Denver7 to begin airing from ‘the TV station of the future’ in RiNo

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Denver7 General Manager Brian Joyce, right, and Director of Engineering Andy Rylance stand on a rooftop deck at 2323 Delgany St., one of the on-air sets within the 85,000-square-foot building. (Thomas Gounley/BusinessDen)

Denver’s KMGH-TV, the ABC affiliate known as Denver7, will soon begin airing from a new location.

A 5 p.m. newscast one day next week, anchored by Shannon Ogden and Jessica Porter, is expected to be the first broadcast live from 2323 Delgany St. in RiNo, where the E.W. Scripps Co.-owned broadcaster has spent more than a year building out an 85,000-square-foot facility.

“I really think we have built the TV station of the future, with the technology that’s in here,” said Brian Joyce, Denver7 vice president and general manager.

The facility off Park Avenue is more tucked away than the one it replaces. Since 1969, Denver7 has been operating from a building at 123 Speer Blvd., right on the corner of Speer and Lincoln Avenue.

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Denver7’s building at Speer Boulevard and Lincoln Street. (BusinessDen file)

The station has been at the center of Denver’s TV station cluster. Competitors KUSA/9News, KCNC/CBS Colorado and KDVR/Fox31 have all operated within blocks of the intersection for decades. Fox31 was the last to relocate, moving to 100 Speer Blvd. in 2000.

Cincinnati-based Scripps sold Denver7’s previous block to a developer for $35 million in 2021, months after the City Council declined to make the station’s building a city landmark. Denver7 has been leasing 123 Speer back while working to relocate.

A key priority for the station was a more efficient layout. On Speer, staff have been divided across five small floors, and the building has lacked a central common area. 

As it considered new buildings, the station also needed high ceilings, so lighting and other infrastructure could be positioned well above the weatherman. The station wanted to stay within Denver, ideally close to downtown. And, regarding those massive white satellite dishes you see on TV stations, “it’s always best if you can have your feeds on the building,” said Andy Rylance, Denver7 director of engineering.

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WeWork once planned to operate in the building at 2323 Delgany St., which Denver7 leased in late 2022. (Thomas Gounley/BusinessDen)

Rylance said the company looked closely at 1740 Broadway — “from a satellite perspective, it was challenging” — before opting in late 2022 to lease 2323 Delgany St., where the coworking firm WeWork once planned to open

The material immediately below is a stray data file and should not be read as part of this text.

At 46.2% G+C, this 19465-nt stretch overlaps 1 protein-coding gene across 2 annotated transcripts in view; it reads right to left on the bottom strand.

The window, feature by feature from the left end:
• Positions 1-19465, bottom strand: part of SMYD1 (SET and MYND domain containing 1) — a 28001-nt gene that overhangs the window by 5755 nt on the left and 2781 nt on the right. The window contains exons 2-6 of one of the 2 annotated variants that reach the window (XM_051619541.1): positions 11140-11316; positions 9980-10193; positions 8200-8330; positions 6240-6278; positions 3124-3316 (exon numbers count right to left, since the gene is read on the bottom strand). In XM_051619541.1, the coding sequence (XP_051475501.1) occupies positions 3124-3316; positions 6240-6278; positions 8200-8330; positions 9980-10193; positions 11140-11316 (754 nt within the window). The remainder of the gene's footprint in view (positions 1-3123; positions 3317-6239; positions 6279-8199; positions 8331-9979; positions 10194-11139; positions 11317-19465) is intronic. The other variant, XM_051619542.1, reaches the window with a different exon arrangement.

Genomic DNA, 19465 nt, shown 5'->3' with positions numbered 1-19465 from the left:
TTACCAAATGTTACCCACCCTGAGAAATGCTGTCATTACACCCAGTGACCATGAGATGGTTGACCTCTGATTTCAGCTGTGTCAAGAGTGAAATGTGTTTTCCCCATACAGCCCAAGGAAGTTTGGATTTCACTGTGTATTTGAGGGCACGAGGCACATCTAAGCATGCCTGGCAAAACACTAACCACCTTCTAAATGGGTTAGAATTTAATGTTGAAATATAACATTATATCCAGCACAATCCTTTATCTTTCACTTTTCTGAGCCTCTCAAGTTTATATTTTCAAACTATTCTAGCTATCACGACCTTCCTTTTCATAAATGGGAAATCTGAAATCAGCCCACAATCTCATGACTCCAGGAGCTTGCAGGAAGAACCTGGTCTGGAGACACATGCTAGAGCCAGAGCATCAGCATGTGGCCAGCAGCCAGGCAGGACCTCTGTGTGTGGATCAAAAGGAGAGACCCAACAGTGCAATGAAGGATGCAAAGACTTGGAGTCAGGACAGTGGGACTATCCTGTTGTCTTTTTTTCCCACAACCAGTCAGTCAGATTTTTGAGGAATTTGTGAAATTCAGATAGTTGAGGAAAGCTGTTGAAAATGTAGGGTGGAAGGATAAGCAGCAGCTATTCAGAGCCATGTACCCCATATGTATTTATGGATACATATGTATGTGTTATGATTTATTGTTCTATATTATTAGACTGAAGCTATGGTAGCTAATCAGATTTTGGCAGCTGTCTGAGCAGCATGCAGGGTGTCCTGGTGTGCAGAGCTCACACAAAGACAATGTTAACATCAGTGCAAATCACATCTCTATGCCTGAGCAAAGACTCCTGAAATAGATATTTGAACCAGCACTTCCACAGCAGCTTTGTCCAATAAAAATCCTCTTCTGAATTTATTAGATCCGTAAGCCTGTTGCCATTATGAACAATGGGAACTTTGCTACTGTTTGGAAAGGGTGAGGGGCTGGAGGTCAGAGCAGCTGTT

“If we’d been building from ground up, if we had a greenfield site, it wouldn’t have been too far from what this structure provided — the openness, the spacing between columns,” Rylance said.

The station’s landlord is Ivy Realty, which paid $26 million for the property last year. About 75,000 square feet is on the ground floor. The remainder is on a mezzanine level. The Speer building is about 64,000 square feet, Joyce said, not counting the basement.

“I think it just breeds more collaboration and openness among all our teams,” Joyce said of the new layout. “Not that we didn’t have it before, but it was harder.”

Denver7 has about 170 employees, with 100 or so considered part of the newsroom. Another 20 or so employees employed directly by the parent company will also work from the building.

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One of the sets inside Denver7’s new facility. (Thomas Gounley/BusinessDen)

On Speer, Denver7 has had two sets. In RiNo, there are seven, including one specifically designed for streaming and another on the rooftop, where the background is Coors Field and downtown. 

“That enables us to have a little differentiator from everybody else in the market … My hope is that weather can be a key component up there,” said Joyce, who declined to disclose the cost of the new facility.

There are two small voiceover rooms, where reporters record the script that plays over their packages, compared to one on Speer. There are three production control rooms, again compared to one previously. The common area is dubbed “The Lighthouse,” a reference to the company’s motto and logo. There will be 250 TVs around the building when everything is set up.

A large conference room at the edge of the newsroom is named after Anne Trujillo, a reporter and anchor who signed off from Denver7 last year after nearly 40 years at the station. Other meeting rooms are, in true Colorado fashion, named after places around the state, such as Mount Blue Sky, Great Sand Dunes National Park and Monarch Pass.

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The newsroom within Denver7’s new facility on June 12. (Thomas Gounley/BusinessDen)

On a technical side, Denver7 is also upgrading to newer 2110 standards, which relates to how digital media is sent over an IP network.

“We were fortunate in the timing that allowed us to design and build a facility knowing that we had a system, a technology, a standard which was at a reliable point in time and provided us with a lot of years of growth,” Rylance said. “That standard’s going to be there for quite a while yet.”

The relentless cycle of morning, midday, evening and late-night newscasts has made moving a particularly challenging endeavor for Denver7, according to Joyce.

“We can’t just go dark for a day because we’re moving, because our community relies on us,” he said.

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